Do you find cooking Indian food needs a lot of time and preparation? What if you had hacks to make Indian food more easily?
Well, I wanted to write this blog post with just that…
It’s pretty simple, too, because all it takes is a bit of organisation, pre-preparation and, not to overthink it! Before that sounds annoying though hear me out…
When seeing Mum and Dad co-run a family shop business for 30 years that took up a lot of hours in the day, I still remember Mum making fresh and delicious meals for us kids. This ranged from cooking first thing in the morning (so we can heat up food after school/college), or coming home during the day to whip something up.
But when I learnt to cook from her, I realised she also had a few hacks and tricks up her sleeve to make this even easier for herself, and cost-effective where possible.
So here are those hacks I’d like to share with you, and hopefully they’ll help you cook Indian food with more ease and confidence…
Hack 1: Pre-made spice pastes
Hate spending time peeling and chopping garlic, ginger and chilli every time you cook?
Yeah, we do too…
So Mum and I keep tubs of all 3, separately made into pastes, ready to use when needed. Using garlic as an example, all you need is the following:
– 200g garlic (skin removed – which can be done by running a slice at the back and taking off the skin like a jacket, then left whole)
– 1tsp turmeric
– 1/4tsp salt
– Oil (I use rapeseed)
Blitz everything up with enough oil to make it into a smooth paste. The turmeric and salt is what essentially preserves them, and they can either be frozen, or placed in the fridge to last a good month – just be sure to keep the pastes topped up with oil to cover it (this prevents mould growing on the top).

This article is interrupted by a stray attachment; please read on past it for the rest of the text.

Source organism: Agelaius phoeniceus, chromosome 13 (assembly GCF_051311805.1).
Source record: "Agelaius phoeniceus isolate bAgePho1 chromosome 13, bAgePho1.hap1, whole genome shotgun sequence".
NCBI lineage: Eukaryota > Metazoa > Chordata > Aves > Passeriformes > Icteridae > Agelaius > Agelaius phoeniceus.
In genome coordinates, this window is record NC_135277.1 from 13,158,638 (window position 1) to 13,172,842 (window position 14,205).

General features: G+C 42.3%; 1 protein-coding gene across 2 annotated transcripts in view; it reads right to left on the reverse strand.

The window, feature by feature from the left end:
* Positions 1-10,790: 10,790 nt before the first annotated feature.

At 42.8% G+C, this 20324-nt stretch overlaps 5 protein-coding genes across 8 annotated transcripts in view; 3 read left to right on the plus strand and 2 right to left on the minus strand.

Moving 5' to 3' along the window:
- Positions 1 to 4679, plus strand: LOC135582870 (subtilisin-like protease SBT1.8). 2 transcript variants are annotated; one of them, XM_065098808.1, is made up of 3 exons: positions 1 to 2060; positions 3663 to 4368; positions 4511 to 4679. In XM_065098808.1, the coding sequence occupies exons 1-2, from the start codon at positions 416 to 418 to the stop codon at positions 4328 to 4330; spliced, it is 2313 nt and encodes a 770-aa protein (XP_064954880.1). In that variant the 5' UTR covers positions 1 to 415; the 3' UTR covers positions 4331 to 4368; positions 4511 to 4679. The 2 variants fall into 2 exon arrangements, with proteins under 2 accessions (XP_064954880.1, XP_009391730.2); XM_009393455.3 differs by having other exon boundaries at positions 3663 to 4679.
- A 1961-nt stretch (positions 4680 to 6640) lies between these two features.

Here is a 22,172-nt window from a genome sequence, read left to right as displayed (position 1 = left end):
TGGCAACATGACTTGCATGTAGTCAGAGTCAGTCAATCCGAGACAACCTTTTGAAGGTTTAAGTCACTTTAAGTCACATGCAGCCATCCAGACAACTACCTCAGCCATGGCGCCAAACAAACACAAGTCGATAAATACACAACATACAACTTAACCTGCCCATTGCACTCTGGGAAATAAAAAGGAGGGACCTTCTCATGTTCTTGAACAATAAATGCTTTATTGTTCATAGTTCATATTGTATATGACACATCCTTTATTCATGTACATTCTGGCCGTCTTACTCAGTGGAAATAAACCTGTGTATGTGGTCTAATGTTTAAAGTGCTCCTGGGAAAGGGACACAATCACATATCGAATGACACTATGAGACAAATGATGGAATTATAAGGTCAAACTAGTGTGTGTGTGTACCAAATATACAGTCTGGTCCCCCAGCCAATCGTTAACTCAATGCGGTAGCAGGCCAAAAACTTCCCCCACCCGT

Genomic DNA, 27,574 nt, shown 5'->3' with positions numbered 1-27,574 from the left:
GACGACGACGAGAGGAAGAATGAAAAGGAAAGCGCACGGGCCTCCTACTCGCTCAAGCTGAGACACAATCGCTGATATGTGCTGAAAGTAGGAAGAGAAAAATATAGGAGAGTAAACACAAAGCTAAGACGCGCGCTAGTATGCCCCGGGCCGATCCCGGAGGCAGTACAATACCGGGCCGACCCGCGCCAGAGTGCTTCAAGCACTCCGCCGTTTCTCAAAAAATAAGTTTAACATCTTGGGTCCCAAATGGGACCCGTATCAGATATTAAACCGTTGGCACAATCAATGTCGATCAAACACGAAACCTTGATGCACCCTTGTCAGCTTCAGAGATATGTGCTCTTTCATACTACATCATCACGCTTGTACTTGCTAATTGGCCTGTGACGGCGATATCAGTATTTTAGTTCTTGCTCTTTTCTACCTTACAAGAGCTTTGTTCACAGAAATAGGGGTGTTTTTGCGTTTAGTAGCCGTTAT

The oils from these can also be used separately, as they’re infused with the flavours!
Hack 2: Buy whole spices and grind yourself
Buying small bottles of grounded up spices may be convenient, but they tend to lack flavour after a few weeks from being grounded – and they’re always more expensive when bought this way!
A cheaper solution is to buy big bags of whole spices – which last for years if stored properly away from sunlight – then grind them every couple of months or so.
This helps using spices whilst they’re still fragrant, and without having to grind them on such a regular basis.
Hack 3: Batch-cook – either on the hob or in the oven
Probably something you’ve heard already, but there’s a reason for that! Batch cooking, or making a bigger portion of dinner, and then freezing them into portions makes ALL the difference.
You can simply grab a portion from the freezer before work, and come home to something you only need to make some rice, chapatti or salad to go with.
This saves time, energy, and the need to think about it… ultimate win win.
Hack 4: Stock up on bulk amounts of dried goods
Having a big stack of rice, lentils, chapatti flour and oil are essential to buy in bulk for us – for these things last a long time and are needed for practically all Indian meals!
A cute thing my parents do that may help: have a group of friends, where each of them discover deals going in the stores you all like, share the deals with one another (like it’s the latest gossip), then buy them in bulk for yourselves or splitting them between each other!
Hack 5: Store accompaniments to go with your meals
Indian meals, particularly Gujarati meals, are never complete with at least some yogurt, chutney, pickles or poppadum.
This could be a spicy or sweet chutney or pickle to go alongside a rice and dal, some crunchy poppadum for scooping up, or yogurt to cool down and bring a tang to the meal.
Maybe even all the above if you’re going all out! But you can serve which ever you fancy and think would taste nice with whatever you’ve made.
So there you are… you’re on your way to making Indian food at home with more ease!
Starting here, or doing some of them at least, will ensure you can easily put together dishes for your weeknight meals and weekend batch cooking, without as much thinking or stress to do so.
I hope that helps! Get in touch if you have more ideas to add to this list, or would like to hear more about the methods mentioned in this post.